Mind Your Feet

Feet are beautiful, full of character and extremely useful. They also are often the most dirty part of the body because of their contact with the ground. Did you know that there is an important etiquette regarding feet in India? 

When I first began reading the holy books of yoga and seeking out Hindu temples, I was completely ignorant of the spiritual etiquette that is inherent in the culture of India. This is not an etiquette of aristocracy or diplomacy, but of reverence for the sacred and its various manifestations. This etiquette is taught by example to all Hindu children, usually by one of the elders. But it was not so easy for me—being an American surrounded by the ambient culture of the West, I had to learn through observation, questions and lots of mistakes.

At first I thought the etiquette was just “cultural” and “outward”, not necessary for me to follow because I had access to the yogic teachings right here in America. But then I realized that the etiquette, the spiritual culture, is actually a manifestation of awareness, awareness of the sacred. There also seemed to be a subtle purpose, as if on an energetic level.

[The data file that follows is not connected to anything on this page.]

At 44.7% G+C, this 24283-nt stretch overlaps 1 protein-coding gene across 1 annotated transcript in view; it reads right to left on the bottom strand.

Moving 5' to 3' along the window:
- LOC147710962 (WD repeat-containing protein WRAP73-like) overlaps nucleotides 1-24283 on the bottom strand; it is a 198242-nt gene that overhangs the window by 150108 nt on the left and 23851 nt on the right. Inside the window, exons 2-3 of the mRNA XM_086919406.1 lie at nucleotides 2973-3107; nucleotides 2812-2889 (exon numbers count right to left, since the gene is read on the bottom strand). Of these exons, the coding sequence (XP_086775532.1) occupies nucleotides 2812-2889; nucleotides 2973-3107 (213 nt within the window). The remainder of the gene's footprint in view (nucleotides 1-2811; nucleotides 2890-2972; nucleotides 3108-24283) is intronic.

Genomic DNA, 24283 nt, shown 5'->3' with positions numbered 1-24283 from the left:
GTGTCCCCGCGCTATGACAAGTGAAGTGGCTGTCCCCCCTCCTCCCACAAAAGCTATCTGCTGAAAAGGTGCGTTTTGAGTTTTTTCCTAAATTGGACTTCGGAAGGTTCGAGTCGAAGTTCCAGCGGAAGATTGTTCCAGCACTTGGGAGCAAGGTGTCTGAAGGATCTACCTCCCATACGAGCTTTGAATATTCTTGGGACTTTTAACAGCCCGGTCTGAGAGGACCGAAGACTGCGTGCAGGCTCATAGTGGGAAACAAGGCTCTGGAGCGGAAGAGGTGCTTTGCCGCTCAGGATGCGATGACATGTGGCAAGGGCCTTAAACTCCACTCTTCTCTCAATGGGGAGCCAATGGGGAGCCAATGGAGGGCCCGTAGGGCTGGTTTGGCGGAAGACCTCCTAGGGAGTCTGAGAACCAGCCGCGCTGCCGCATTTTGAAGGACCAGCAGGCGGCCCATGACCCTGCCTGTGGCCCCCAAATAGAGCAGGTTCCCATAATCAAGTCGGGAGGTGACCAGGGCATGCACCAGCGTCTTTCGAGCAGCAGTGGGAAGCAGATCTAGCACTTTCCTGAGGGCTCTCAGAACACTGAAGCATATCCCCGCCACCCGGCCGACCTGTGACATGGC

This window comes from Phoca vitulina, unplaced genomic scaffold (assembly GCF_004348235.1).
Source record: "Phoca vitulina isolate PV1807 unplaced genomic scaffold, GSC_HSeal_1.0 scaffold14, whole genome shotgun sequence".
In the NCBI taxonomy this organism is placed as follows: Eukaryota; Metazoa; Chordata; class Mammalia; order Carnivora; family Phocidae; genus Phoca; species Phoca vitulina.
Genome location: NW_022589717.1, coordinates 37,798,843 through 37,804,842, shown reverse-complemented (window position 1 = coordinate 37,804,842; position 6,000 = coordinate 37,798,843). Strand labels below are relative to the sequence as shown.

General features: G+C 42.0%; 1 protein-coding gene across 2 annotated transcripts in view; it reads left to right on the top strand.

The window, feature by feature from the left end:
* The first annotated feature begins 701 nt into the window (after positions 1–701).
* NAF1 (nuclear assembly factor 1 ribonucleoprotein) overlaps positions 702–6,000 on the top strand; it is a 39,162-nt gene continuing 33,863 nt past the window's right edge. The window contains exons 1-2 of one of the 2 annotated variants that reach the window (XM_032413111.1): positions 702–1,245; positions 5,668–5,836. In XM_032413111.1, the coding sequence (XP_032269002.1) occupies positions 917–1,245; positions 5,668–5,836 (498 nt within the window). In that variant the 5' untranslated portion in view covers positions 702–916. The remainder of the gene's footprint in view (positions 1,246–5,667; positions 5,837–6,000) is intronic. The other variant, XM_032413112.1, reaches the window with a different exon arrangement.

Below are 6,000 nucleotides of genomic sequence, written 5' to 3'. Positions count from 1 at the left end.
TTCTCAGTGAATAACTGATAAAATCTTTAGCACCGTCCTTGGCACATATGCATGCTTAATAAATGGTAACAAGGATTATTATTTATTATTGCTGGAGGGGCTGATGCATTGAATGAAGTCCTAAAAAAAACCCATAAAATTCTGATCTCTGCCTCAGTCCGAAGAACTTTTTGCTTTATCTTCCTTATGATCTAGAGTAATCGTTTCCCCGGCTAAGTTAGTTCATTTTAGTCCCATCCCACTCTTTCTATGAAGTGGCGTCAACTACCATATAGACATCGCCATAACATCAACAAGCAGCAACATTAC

As a general rule, all that is offered to the Divine, all that represents the Divine and all that is related to the Divine is sacred. All should be treated with intimacy and respect. There is a beautiful blend of these two attitudes. One is like holding a baby—intimate, delicate, requiring full attention and care. The other is like being with a wise elder—respectful, attentive, humble, springing from love rather than fear.


1) No Shoes

Before entering a home or a sacred space, remove your shoes. In the West we have shoes on everywhere. Many places don’t let us in without them. “No Shoes, No Service.” Many sadhus in India roam barefoot, directly touching the sacred Earth, never stepping on living creatures or ants, renouncing the comfort and fashion of shoes, though occasionally wearing sandals. They wash their feet before entering sacred spaces. Shoes are dirty and unhygienic, usually impossible to fully clean and sanitize. (Read about research on shoe bacteria.) Music and dance are among the sacred arts in India. Wherever they occur is considered a sacred space. Sacred arts are practiced without shoes. In an auditorium, people will wear shoes, but the stage is considered sacred space and therefore all musicians and dancers will remove shoes before stepping on the stage. They will also bow in reverence or touch the holy ground of the stage before stepping on it. This is also done before entering a temple, the shrine of a holy person, a room where devotee meditates, and before ascending stairways to a holy temple. It’s a way of honoring the sacred space.

2) Feet Don’t Touch

Feet don’t do the touching. Feet do not touch anything holy—an instrument, any objects used in worship, a book, even money (a form of Lakshmi). As a general rule, if you touch something (or someone) with your feet you are unaware of its sacred nature. The exception is the ground, places for sitting, beds, or your own body during asana.